The current economic environment is perfect for making gifts of wealth. Due to a marketwide decline in asset values, low interest rates and estate tax increases on the horizon, now is the perfect time to make financial transfers to junior family members. Here's why:
Depressed asset values — World economies have lost trillions of dollars in market values in what has become the largest and longest recession since the Great Depression. Blue chip stocks have lost half of their values, bond prices have dropped and real estate values have plunged. Privately held businesses struggle to compete for smaller cash flows in a shrinking economy.
Depressed asset values create an opportunity to shift a greater amount of wealth. For example, a block of 1,000 shares of stock that was worth $26 a share a year ago may only be worth $13 per share today. Making an outright gift using the $13,000 gift tax annual exclusion, a donor can give 1,000 shares today versus giving only 500 shares a year ago. A 50 percent valuation discount effectively turns a $13,000 gift exclusion into a potential $26,000 exclusion if the value recovers. Or, it converts a $1 million lifetime gift exemption into an effective exemption of $2 million.
Low interest rates — In recent months, we have seen interest rates drop to historic lows. The IRS requires loans between family members to provide a minimum interest rate, which is determined by using rate tables issued by the IRS on a monthly basis. Those tables are referred to as the Applicable Federal Rates, or AFRs. The value of life estates, remainder interests and annual payments for gift, estate and income tax purposes are determined using these same tables. These interest rates are based upon government bond rates, which are considered risk-free investments. For example, the short- (less than three years), mid- (three to nine years) and long-term (greater than nine years) AFR rates for October 2009 are 0.75 percent, 2.66 percent and 4.10 percent, respectively. Therefore, any gift assets such as marketable securities, real estate or equity in a closely held business entity with a total return that exceeds the AFR passes such excess to a junior family member completely free of gift and estate taxes. This differential in actual total returns and assumed AFR rates can be substantial.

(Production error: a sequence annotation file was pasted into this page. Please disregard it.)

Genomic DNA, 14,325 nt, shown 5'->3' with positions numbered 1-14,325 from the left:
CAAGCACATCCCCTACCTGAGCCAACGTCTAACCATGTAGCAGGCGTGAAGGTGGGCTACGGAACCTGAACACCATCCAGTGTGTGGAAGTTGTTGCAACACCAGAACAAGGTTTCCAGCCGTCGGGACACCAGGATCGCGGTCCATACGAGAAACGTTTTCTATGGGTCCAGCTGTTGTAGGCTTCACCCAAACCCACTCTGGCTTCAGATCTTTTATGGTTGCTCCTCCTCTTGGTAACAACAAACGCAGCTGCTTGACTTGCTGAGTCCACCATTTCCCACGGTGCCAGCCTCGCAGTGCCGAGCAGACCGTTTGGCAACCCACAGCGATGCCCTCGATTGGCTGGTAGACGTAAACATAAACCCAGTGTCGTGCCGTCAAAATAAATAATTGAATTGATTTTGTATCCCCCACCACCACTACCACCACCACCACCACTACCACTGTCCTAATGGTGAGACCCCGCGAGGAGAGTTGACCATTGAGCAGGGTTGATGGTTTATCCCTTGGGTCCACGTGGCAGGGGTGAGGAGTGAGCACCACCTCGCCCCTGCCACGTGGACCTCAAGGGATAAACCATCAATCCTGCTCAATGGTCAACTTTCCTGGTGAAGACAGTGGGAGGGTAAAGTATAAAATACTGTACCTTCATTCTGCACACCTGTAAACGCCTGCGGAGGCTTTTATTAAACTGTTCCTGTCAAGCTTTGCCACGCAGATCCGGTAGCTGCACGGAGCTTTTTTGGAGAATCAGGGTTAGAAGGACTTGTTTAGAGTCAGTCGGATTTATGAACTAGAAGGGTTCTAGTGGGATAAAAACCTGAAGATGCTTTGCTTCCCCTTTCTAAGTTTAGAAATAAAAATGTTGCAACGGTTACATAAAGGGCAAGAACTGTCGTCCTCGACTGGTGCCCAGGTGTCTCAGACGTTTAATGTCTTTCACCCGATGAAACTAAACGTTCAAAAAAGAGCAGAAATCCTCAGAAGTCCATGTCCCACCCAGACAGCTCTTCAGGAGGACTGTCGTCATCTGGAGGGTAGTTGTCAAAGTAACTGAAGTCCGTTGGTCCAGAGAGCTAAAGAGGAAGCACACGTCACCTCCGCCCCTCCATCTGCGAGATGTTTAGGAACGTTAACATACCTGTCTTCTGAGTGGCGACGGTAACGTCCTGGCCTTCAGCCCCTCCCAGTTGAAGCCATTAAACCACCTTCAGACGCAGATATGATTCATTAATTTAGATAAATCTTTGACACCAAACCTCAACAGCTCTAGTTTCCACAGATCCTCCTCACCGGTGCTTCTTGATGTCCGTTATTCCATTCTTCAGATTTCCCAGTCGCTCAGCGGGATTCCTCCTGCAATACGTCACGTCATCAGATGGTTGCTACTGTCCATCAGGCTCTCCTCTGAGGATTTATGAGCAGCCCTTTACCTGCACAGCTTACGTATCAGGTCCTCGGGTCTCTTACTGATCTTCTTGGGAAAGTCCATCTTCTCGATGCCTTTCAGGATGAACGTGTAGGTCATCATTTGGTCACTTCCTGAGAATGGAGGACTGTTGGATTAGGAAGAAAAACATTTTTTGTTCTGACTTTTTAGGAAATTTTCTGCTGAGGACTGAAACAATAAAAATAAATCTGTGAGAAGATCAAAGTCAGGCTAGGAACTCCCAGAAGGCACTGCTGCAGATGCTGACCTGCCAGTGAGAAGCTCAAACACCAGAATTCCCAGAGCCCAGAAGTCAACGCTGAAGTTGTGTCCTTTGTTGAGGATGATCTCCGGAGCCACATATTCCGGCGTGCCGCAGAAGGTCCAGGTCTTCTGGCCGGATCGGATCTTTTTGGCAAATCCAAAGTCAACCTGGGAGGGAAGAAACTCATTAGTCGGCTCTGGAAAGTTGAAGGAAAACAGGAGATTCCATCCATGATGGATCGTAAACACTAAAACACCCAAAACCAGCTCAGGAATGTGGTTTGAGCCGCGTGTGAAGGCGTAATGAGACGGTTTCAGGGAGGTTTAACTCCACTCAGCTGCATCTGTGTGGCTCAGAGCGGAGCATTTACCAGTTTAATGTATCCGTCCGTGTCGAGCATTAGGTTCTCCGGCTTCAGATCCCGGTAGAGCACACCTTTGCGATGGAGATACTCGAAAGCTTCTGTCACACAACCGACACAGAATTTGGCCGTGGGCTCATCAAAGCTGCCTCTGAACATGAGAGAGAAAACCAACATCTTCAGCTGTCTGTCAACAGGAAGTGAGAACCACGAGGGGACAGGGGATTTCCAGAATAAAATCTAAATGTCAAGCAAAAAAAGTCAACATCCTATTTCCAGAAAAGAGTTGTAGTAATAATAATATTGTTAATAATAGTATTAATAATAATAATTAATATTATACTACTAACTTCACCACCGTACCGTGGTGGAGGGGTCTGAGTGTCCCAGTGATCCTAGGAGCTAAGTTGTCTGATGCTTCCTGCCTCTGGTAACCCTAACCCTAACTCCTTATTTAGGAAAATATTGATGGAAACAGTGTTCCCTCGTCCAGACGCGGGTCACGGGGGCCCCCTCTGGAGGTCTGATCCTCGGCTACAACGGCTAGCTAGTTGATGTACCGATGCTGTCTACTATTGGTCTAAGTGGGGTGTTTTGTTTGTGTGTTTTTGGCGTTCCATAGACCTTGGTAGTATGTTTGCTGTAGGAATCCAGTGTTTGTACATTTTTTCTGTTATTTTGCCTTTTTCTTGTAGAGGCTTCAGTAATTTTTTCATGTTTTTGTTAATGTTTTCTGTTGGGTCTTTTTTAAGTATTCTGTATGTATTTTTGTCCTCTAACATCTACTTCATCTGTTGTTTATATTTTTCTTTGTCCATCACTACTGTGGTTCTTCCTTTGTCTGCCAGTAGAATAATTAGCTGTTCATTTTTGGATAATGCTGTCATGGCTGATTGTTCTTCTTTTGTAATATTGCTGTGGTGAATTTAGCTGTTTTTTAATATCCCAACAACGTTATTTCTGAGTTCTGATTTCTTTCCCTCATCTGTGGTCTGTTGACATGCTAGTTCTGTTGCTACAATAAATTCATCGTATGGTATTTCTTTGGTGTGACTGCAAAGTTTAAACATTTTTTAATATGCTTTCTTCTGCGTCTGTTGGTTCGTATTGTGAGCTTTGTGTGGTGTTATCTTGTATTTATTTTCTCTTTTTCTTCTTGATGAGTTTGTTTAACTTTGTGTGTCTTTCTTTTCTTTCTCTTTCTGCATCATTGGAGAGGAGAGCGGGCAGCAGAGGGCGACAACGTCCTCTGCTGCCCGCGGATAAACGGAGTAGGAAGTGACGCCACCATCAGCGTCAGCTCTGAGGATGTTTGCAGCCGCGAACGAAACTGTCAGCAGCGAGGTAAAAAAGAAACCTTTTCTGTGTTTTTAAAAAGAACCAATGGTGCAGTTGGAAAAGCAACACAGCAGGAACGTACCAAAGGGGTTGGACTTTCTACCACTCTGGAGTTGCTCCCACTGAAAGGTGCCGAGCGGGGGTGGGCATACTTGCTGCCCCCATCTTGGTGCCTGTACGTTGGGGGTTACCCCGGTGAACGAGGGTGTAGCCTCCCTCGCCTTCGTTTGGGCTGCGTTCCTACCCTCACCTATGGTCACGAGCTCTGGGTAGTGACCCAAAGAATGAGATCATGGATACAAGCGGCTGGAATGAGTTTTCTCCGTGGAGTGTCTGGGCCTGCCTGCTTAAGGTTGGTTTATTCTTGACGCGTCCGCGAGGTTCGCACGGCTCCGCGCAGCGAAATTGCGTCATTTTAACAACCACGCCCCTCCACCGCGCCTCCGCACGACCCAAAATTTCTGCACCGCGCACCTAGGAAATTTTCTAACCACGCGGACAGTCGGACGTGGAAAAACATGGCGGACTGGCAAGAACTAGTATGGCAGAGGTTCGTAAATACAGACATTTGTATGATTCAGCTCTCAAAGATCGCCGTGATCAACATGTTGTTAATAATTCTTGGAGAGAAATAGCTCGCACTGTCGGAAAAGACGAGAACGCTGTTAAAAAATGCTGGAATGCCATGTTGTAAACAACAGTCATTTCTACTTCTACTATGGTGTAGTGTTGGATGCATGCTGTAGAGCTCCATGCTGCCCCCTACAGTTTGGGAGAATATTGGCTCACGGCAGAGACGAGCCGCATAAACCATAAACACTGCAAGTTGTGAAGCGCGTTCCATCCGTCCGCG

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In addition, low interest rates create huge opportunities for minimizing the value of future interest gifts, such as grantor retained annuity trusts and charitable lead trusts.
Legislative change — Federal estate tax changes are almost certain to occur in 2009 or 2010. Under current law, the amount an individual can exempt from the federal estate tax at death is $3.5 million. The estate tax is a flat 45 percent tax rate. In 2011, the exemption is scheduled to shrink to $1 million with a top tax rate of 55 percent. Transfers between spouses are generally tax-free.
It is expected that President Obama and Congress will make this year's $3.5 million exemption and the 45 percent tax rate permanent. However, under current government tax deficits, any discussion of permanent tax relief is fleeting. Other estate planning changes that are expected include limitations on valuation discounts and further restrictions on Grantor Retained Annuity Trusts, or GRATs. Any planning with an effective date prior to new legislation will most likely be grandfathered.
Estate planning — The estate tax is easy to avoid with advance planning. Techniques such as lifetime gifts, intra-family loans, transfer to an irrevocable grantor trust, grantor retained annuity trusts and charitable lead annuity trusts can be used to minimize or eliminate the estate tax.